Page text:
Salt Sugar Fat takes you through the history of the demise of home-cooked meals by explaining why you love salt, sugar and fat so much and how the processed food industry managed to hook us by cramming all 3 of those into their products.
This book is eye-opening. Michael Moss explains both why we love these 3 things so much and how the food industry has managed to jam pack their products with all of them.
The results are more than shocking, leading us to eat 1.5, 4 or even 20 times as much of them as we should.
Here are 3 major lessons from the book:
TV, jobs and clever marketing ruined home-cooked foods.
You eat 50% more fat than you should and it’s because you can’t taste it.
It’s not the food industry’s fault that it offers so many bad foods – it’s yours.
Some mouthy claims here, we better take a closer look at them!
Lesson 1: TV, jobs and smart advertising marked the downfall of home-cooked meals.
Gary Vaynerchuk always says marketers ruin everything. He’s right.
In the 1950s, for the first time women in America started taking jobs and creating careers of their own on a big scale. That of course meant more wealth and made the US prosper, but it also meant less time for cooking.
Additionally, TV had just been invented, so naturally all eyes were glued to it – who’d want to miss Bonanza, Lassie or Tom & Jerry for boiling potatoes?
So why not spend some of their hard-earned money on convenience foods, Americans thought.
But don’t think there wasn’t any resistance. 25,000 teachers at the time taught a subject that is unheard of today: home economics.
Yes, learning how to cook and manage a household was taught in school once. Why did we do away with one of the most useful subjects?
I know I could’ve used some cooking skills prior to moving out.
But marketers are smart, and so they hired some of those home economics teachers and started educating Americans about the ease of processed meals.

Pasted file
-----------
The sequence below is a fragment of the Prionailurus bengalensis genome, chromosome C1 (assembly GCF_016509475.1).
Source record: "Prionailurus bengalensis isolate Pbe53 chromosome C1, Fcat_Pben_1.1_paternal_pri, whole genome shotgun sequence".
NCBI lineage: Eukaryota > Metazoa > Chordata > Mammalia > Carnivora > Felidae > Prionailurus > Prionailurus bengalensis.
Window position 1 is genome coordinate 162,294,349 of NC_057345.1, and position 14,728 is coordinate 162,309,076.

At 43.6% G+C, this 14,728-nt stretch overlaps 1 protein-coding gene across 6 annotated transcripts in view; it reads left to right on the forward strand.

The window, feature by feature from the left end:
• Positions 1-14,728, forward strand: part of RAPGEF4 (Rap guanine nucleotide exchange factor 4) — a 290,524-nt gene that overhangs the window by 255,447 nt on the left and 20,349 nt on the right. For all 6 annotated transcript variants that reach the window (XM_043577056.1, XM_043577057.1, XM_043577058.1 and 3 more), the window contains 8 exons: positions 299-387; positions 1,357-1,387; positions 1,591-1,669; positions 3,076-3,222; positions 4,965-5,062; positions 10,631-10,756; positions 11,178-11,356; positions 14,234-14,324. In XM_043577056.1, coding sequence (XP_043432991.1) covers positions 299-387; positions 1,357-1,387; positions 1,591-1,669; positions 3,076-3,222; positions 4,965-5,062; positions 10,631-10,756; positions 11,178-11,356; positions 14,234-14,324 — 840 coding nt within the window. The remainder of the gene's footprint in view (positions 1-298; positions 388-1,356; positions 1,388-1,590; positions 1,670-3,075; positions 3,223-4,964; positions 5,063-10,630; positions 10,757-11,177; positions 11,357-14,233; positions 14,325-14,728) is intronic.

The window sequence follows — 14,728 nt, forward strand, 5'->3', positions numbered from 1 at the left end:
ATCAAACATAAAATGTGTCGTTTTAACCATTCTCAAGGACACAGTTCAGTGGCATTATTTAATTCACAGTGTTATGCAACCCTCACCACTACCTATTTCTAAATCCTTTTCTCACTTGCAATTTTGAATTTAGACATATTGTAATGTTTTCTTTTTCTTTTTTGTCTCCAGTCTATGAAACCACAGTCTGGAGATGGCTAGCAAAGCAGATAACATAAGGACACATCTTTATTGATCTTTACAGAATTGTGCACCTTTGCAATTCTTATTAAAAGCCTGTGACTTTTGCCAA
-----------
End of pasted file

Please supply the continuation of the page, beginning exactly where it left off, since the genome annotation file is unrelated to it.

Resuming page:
This resulted in fictional teachers, like Betty Crocker, who ended up promoting heat-and-serve meals across the entire nation with cookbooks, classes, TV shows, catchy slogans and even showrooms.
The combined power of being busy, TV and the heavily marketed faces of convenient cooking eventually overpowered the home-cooked meal and took its place, and it hasn’t given it back until today.
Lesson 2: You eat 50% more fat than you should and it’s because you can’t taste it.
I wish I could tell you about all 3 ingredients, but this summary only leaves room for one, but it’s a big one: fat.
You probably know the whole evolutionary story of how our bodies have developed to crave sugar for its short-term energy boost could save our ancestors’ lives.
But do you know why you even love fat so much (which has twice as many calories as sugar, taken gram for gram, by the way)?
It’s because you don’t have a built-in limit for fat.
Unlike sugar or salt, you can never have too much fat. More is always better. At least that’s what your body thinks.
This is because we have taste buds for salt and sugar, but not for fat.
Since all we do is sense its texture (which we love), we suck at estimating how much fat is in food and whether we’ve had enough of it already.
Even worse, add sugar to the mix and the fat moves its operations even more to the background, hiding behind the taste of the sugar. Talk about sugarcoating things.
Apart from giving food an awesome texture and making it look better, fat also increases shelf life, a very important quality for food processing companies, because the longer those canned soups are good to eat, the more time they have to sell it to you.
As a result, tons of processed foods are full with tons of fat, and that’s the reason why Americans, on average, eat 50% more fat, every single day, than they should.
Lesson 3: It’s not the food industry’s fault that it offers so many bad foods – it’s yours.
Here comes the worst part of all of this. None of this is the food industry’s fault.
We are responsible that the food aisles in supermarkets are filled with crappy products.
Because we demand them.
Yes, some government programs help, like the one in the UK, where food producers can voluntarily limit the amount of sodium they put into their products, but the root of the problem is consumer demand.
Some companies showed goodwill, for example Campbell cut out a lot of sodium from their soups. The result?
Consumers started complaining, claiming the soups didn’t taste as good, because they weren’t used to the low sodium amounts.
Sales took a dive and a few years later, up goes the sodium content.
The same thing happened for Kraft, which set limits for salt, sugar, and fat for all new products in 2003. But the demand for their old, worse products got a lot stronger, so it was economically impossible for them to let them go.
As long as we demand crappy foods, crappy foods is what we’ll get. We have to change ourselves first, and then demand the rest of the world change with us.
My personal take-aways
This book is gold. It introduces the 3 components along with how our bodies react to them and them moves on to how they rose to power in the foods we eat today.
The research is interesting and the statistics are shocking and powerful.
No other book has ever made me want to eat healthier more than this one.